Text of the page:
CHIANGRAI TIMES – World Vision Canada used World Tourism Day to remind Canadians to help prevent the abuse happening abroad by reporting the exploitation of children in such countries as Thailand, Cambodia, Vietnam and Laos.
“Wherever there is poverty and weak protection, children are at risk of sexual exploitation. It happens all over the world — and in many countries popular with Canadian travellers,” Caroline Riseboro, World Vision Canada public affairs vice-president, said in a statement.
“When one country or region gets serious about protecting children and convicting offenders, the criminals simply pack up and move where there are more vulnerable children and weaker protection and laws,” she said, noting that the trend has shifted to the Philippines, where recent statistics suggest that 40 per cent of men who travel to the country are visiting for “sexual purposes.”
Tourism numbers also have increased last year for other off-the-beaten track countries, including Laos, which hosted 2.5 million visitors, and Vietnam, which had five million visitors.
World Vision also urged the Canadian government to use already implemented extraterritorial laws to convict Canadians who sexually abuse children overseas when the host country can’t or won’t. The law has existed for the last 14 years, but only four people have been convicted while the number of accused is more than 150, the organization said.
DEPDC- CHIANGRAI is a non-profit community based NGO working in Thailand on the prevention side of the trafficking of women and children into the sex industry or other exploitative child labour situations. It offers free education, vocational training and full time accomodation for young girls and boys in an effort to achieve these goals.
As well as providing free permanent shelter and education DEPDC also runs several other projects and activities aimed at the prevention of trafficking and the provision of child rights in the region; emergency shelter for abused or abandoned children, care and repatriation for girls who have left commercial sex work, education for vulnerable children and teens outside of the formal education system, youth leadership education programme to combat trafficking in the Mekong Sub-Region and vocational and human rights training for undocumented migrants and indigenous peoples.
Since its inception DEPDC has helped prevent thousands of children from the Mekong sub-region succumb to the sex industry or other exploitative child labour situations. These young children have received further schooling or vocational training as a good start to a healthy life.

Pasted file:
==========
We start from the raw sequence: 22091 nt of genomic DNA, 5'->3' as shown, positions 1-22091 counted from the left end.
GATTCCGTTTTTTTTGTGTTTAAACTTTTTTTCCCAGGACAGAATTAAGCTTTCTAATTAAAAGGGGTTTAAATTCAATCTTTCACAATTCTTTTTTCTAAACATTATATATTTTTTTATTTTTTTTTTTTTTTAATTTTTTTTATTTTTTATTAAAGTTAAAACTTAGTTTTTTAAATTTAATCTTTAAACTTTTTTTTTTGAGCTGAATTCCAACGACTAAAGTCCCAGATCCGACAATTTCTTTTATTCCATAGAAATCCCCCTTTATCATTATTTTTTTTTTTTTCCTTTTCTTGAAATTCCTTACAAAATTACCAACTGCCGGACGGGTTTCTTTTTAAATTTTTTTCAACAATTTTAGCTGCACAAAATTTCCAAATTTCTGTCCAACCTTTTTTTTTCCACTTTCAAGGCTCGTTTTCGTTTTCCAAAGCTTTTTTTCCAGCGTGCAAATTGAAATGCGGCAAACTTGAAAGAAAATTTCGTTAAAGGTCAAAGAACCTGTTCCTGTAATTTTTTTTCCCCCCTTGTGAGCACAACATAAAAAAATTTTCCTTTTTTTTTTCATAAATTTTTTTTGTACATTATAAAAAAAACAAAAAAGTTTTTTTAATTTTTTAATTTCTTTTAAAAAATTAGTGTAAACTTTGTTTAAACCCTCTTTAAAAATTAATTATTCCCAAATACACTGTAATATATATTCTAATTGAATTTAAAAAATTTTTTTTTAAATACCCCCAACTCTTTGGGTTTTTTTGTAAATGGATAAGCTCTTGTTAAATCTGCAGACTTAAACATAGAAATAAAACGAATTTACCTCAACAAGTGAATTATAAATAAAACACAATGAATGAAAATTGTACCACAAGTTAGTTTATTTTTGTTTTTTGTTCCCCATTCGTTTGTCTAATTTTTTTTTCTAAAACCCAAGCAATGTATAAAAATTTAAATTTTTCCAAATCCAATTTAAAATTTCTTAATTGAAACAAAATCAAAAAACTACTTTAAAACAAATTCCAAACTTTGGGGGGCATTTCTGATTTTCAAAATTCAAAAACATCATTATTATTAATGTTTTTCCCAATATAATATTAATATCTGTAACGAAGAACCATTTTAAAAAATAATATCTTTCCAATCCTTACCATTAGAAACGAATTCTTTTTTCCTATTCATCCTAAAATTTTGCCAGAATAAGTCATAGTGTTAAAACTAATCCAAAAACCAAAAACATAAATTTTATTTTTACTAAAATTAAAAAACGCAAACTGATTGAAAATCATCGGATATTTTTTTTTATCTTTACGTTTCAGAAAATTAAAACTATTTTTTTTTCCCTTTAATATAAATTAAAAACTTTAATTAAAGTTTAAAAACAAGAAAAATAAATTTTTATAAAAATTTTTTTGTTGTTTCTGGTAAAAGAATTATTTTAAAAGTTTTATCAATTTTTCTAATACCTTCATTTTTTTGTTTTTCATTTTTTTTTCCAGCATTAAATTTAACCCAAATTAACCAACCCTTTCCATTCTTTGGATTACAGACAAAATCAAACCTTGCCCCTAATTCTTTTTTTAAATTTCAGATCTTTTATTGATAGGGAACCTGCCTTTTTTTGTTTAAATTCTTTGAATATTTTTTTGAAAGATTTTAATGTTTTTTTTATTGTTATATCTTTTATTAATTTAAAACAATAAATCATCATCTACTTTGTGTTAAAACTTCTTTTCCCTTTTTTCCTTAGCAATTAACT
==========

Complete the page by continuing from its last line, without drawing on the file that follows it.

The past decade has seen significant growth in trafficking in people worldwide, a blatant abuse of human rights with devastating consequences for the millions of individuals, families and communities affected by this crime. Victims of trafficking through the north of Thailand comprise both women and children from countries in the Mekong Sub-Region (Thailand, Burma, Laos, Cambodia, southern Yunnan province of China and Vietnam). Although women and children of Thai nationality are still being trafficked nowadays the majority of the victims are from the ethnic hill tribes who reside in Thailand without citizenship and from the aforementioned countries in the region.
Many come to Thailand seeking jobs and new opportunities but are quickly trapped in a system of abuse with nowhere to turn given that they have no rights of citizenship.
Without citizenship or land tenure the majority of the hill tribe people residing in Northern Thailand live in poverty without access to education, health care or legitimate work opportunities. At the same time, their way of life, traditions and values are being rapidly eroded due to foreign influence, national development strategies and the influx of consumer goods. In hill-tribe villages across the region drug addiction and sales as well as the prevalence of HIV/AIDS are insidious problems breaking down families and communities.
Brothel owners have networks of agents combing the villages seeking out troubled families caught in the cycle of debt with few options. These traffickers can appear to be the answer to the family’s financial struggles and fears with their simple solution of exchanging their young daughters for money. This system is a complicated web involving relatives, village elders, city authorities, police, government officials and business people who all benefit from the girl’s labour.